John G. Avildsen, Oscar-winning director of 1977’s Best Picture Rocky, has died. He was 81. The L.A. Times reported that he had pancreatic cancer.
Born Dec. 21, 1935 in Oak Park, Illinois, Avildsen started in the movie business as a cinematographer. Among his early directorial efforts was Save the Tiger, which garnered star Jack Lemmon a Best Actor Oscar. Avildsen’sRocky catapulted its writer and star, Sylvester Stallone, into global stardom and launched a movie franchise which has exceeded $1.4 billion in worldwide box office receipts. Rocky was followed up with Rocky II, Rocky III, Rocky IV, Rocky V (also directed by Avildsen), Rocky Balboa, and most recently, Creed.
Avildsen also directed The Karate Kid starring Ralph Macchio and Pat Morita, a commercial success and a classic in its own right. Morita earned a Best Supporting actor nomination. Avildsen directed the two Karate Kid sequels as well.
Stallone said, “I owe just about everything to John Avildsen. His directing, his passion, his toughness and his heart – a great heart – is what made Rocky the film it ultimately became. He changed my life and I will be forever indebted to him. Nobody could have done it better than my friend John Avildsen. I will miss him.”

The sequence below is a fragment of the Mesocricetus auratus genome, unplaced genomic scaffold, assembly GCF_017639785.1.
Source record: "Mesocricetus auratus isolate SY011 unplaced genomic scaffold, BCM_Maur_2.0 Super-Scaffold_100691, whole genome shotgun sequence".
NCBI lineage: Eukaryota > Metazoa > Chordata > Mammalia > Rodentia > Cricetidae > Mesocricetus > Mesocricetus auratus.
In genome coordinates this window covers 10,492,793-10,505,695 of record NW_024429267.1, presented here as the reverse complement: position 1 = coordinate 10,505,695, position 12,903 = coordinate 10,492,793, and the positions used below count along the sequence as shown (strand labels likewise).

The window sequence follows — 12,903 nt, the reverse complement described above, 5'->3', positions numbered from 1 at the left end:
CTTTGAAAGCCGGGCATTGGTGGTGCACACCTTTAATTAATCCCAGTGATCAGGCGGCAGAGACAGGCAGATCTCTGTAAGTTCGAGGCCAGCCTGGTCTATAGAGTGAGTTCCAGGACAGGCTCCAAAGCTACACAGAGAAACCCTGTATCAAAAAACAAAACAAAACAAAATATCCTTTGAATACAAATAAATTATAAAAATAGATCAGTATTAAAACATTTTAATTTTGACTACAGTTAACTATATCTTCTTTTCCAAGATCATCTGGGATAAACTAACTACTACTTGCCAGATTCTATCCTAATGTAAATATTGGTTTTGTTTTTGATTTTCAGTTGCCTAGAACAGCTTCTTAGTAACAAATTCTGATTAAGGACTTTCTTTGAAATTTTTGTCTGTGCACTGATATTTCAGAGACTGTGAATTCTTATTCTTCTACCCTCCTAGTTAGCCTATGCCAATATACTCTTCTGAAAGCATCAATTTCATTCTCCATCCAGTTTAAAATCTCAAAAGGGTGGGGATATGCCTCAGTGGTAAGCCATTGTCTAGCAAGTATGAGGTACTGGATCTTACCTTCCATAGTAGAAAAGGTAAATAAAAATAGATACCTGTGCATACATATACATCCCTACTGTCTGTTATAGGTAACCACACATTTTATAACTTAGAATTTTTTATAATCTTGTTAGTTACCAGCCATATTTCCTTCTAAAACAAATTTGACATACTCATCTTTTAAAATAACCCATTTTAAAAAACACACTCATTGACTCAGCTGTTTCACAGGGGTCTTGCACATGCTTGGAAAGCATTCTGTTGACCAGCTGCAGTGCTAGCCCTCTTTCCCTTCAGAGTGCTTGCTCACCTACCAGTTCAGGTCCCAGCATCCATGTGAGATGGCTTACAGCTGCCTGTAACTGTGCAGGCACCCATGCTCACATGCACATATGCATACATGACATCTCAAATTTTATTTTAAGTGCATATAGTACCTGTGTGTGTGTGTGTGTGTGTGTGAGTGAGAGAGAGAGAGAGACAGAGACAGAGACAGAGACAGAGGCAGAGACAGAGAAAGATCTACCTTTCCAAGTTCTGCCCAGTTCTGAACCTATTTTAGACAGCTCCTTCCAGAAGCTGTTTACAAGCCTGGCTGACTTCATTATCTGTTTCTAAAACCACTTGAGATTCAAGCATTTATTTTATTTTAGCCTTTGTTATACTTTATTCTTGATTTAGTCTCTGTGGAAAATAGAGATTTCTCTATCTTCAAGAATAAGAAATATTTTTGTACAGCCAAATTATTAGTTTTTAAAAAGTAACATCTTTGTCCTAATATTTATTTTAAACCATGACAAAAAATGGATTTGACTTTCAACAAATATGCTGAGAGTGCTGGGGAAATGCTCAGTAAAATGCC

MGM chairman and CEO Gary Barber said in a statement, “We mourn the loss of John G. Avildsen, one of America’s treasured filmmakers. Everyone remembers the first time when they saw Rocky. For over 40 years, the enduring classic underdog story about an every man overcoming all odds defined generations of moviegoers. He will always be remembered by his MGM family.”
Rocky won the Director’s Guild of America Feature Film Award in 1976 and Avildsen served on the DGA’s National Board for three terms, including as First Vice President from 1978-1981. DGA president Paris Barclay said, “We were greatly saddened to learn of the passing of beloved director John Avildsen. His iconic Rocky, which won the DGA Feature Film Award in 1976, has been lionized throughout our culture as the quintessential underdog story — a recurring theme in his notable body of work which included Save The Tiger and The Karate Kid franchise. Throughout the decades, his rousing portrayals of victory, courage and emotion captured the hearts of generations of Americans. A prolific director, John always found the time to give back to his guild — from his service on our National Board as First Vice President and Assistant Treasurer, to his work on the Eastern and Western Directors Councils and DGA Negotiating Committee — advancing and protecting the creative and economic rights of directors. Our hearts go out to his family and friends during this difficult time.”
Avildsen also directed 1981’s Neighbors starring John Belushi and Dan Aykroyd and 1989’s Lean On Me starring Morgan Freeman. He continued to be active in the industry up until this year; his name was attached to two films in development: a biopic of Guardian Angels leader Curtis Sliwa and a road trip comedy Nate & Al starring Martin Landau and Josh Peck. He is the subject of a new documentary John G. Avildsen: King Of The Underdogs, which premiered at the Santa Barbara International Film Festival earlier this year.
Avildsen is survived by sons Anthony, Jonathan and Ashley, and daughter, Bridget.